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La Sagrada Familia Delayed Again — Blame COVID-19 This Time

Hopes were dashed by local officials to see the completion of the iconic Barcelona church in 2026, in time for the 100th anniversary of the death of its renowned architect Antoni Guadí.

Work on La Sagrada Familia has been delayed because of the pandemic

By most accounts, it's currently the longest-running construction project in the world. And now, the completion of work on the iconic Barcelona church La Sagrada Familia, which began all the way back in 1882, is going to take even longer.

Barcelona-based daily El Periodico daily reports that work on the church, which began as the vision of master architect Antoni Gaudí, was slated to be completed in 2026. But a press conference Tuesday, Sep. 21 confirmed that the deadline won't be met, in part because of delays related to COVID-19. Officials also provided new details about the impending completion of the Mare de Déu tower (tower of the Virgin).

El Periódico - 09/22/2021

El Periodico daily reports on the latest delay from what may be the longest-running construction project in the world.

One tower after the other… Slowly but surely, La Sagrada Familia has been growing bigger and higher before Barcelonians and visitors' eager eyes for nearly 140 years. However, all will have to be a bit more patient before they see the famous architectural project finally completed. During Tuesday's press conference, general director of the Construction Board of the Sagrada Familia, Xavier Martínez, and the architect director, Jordi Faulí, had some good and bad news to share.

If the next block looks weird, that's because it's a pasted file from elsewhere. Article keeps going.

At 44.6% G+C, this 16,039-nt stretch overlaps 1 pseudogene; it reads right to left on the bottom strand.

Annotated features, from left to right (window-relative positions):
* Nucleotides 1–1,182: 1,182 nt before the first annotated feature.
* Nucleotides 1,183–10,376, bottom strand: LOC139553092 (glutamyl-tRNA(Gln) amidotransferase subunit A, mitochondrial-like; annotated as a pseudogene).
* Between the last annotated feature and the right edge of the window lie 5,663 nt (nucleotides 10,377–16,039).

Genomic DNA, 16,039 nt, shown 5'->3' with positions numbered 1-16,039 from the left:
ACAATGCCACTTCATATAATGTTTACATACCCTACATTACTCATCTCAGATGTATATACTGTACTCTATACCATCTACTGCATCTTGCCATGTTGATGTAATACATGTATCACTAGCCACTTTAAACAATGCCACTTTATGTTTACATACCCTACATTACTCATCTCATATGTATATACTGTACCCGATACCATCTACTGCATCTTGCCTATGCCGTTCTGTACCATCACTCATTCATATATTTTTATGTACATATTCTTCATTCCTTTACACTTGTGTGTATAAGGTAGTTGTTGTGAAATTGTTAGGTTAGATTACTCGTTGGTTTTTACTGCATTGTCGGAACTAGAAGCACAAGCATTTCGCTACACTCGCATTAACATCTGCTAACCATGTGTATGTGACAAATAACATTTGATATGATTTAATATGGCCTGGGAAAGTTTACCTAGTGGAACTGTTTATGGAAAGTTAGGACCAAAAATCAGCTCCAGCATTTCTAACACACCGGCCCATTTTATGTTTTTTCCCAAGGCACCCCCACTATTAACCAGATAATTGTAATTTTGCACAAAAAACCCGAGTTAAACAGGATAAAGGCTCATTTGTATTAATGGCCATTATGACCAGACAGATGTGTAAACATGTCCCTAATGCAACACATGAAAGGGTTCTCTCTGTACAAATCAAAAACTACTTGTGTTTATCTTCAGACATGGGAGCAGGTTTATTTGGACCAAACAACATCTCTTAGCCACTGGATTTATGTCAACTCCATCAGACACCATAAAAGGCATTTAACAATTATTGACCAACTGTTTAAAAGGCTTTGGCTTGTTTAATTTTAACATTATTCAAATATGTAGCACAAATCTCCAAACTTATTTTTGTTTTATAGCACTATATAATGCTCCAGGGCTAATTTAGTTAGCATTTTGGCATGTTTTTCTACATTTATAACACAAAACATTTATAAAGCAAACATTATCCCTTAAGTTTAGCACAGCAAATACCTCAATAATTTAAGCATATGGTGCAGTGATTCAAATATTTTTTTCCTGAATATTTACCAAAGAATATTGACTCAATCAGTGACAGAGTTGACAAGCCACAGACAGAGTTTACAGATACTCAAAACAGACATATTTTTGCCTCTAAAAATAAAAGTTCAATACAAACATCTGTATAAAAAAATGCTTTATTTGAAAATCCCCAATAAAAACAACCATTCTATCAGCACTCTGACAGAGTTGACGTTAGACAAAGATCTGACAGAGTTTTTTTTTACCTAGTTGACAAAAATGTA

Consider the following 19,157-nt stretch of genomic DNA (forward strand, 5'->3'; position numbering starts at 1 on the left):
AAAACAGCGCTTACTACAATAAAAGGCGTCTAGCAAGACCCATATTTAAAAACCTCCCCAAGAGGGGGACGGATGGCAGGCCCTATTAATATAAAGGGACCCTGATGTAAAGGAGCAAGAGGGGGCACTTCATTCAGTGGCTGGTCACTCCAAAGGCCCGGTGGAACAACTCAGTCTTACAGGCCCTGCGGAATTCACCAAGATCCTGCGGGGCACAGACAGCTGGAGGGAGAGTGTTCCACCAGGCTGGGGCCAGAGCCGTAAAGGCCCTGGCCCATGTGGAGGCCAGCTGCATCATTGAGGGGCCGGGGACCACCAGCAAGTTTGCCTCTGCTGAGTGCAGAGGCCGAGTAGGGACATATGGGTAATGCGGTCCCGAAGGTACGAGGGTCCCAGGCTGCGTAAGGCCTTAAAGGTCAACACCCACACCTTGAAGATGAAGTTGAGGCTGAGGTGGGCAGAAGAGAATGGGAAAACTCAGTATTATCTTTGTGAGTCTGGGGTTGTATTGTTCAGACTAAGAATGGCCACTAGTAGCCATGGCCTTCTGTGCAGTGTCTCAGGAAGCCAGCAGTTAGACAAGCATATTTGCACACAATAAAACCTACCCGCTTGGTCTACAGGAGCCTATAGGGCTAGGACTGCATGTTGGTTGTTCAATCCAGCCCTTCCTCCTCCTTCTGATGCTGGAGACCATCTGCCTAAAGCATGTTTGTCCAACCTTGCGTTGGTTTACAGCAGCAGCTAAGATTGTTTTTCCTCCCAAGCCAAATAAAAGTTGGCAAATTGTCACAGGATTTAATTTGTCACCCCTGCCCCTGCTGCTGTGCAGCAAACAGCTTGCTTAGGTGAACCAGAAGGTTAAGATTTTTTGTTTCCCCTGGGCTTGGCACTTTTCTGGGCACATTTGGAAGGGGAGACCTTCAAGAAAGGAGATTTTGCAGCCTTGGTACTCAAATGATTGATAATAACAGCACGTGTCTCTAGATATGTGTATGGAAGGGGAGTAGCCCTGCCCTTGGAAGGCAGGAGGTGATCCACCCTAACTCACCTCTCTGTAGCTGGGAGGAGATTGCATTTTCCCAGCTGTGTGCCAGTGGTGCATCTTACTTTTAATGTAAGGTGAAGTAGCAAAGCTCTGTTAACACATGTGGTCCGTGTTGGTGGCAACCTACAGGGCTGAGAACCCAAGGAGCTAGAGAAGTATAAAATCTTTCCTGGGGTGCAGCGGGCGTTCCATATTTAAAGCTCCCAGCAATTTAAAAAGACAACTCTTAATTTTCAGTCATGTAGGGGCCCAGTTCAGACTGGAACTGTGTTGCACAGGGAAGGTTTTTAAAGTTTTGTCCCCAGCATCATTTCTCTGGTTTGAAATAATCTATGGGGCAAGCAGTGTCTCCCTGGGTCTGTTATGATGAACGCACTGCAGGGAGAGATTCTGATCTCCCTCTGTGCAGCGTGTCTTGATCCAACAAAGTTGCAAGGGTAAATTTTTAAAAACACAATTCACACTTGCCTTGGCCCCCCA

As feared, La Sagrada Familia's completion date has been delayed. Because of the pandemic, the halt put on the works in early March when Spain went into a national lockdown. So the hopes are dashed of the 2026 inauguration in what would have been the 100th anniversary of Gaudi's death.

Although he excluded new predictions of completion until post-COVID normalcy is restored - no earlier than 2024 -, Martínez says: "Finishing in 2030, rather than being a realistic forecast, would be an illusion, starting the construction process will not be easy," reports La Vanguardia.

But what's a few more years when you already have waited 139, after all? However delayed, the construction will reach another milestone very soon with the completion of the Mare de Déu tower (tower of the Virgin), the first tower of the temple to be completed in 44 years and the second tallest spire of the complex. It will be crowned by a 12-pointed star which will be illuminated on December 8, Immaculate Conception Day.

Next would be the completion of the Evangelist Lucas tower and eventually, the tower of Jesus Christ, the most prominent of the Sagrada Familia, reaching 172.5 meters thanks to an illuminated 13.5 meters wide "great cross." It will be made of glass and porcelain stoneware to reflect daylight and will be illuminated at night and project rays of light.

La Sagrada Familia through the years

La Sagrada Familia, 1889 - wikipedia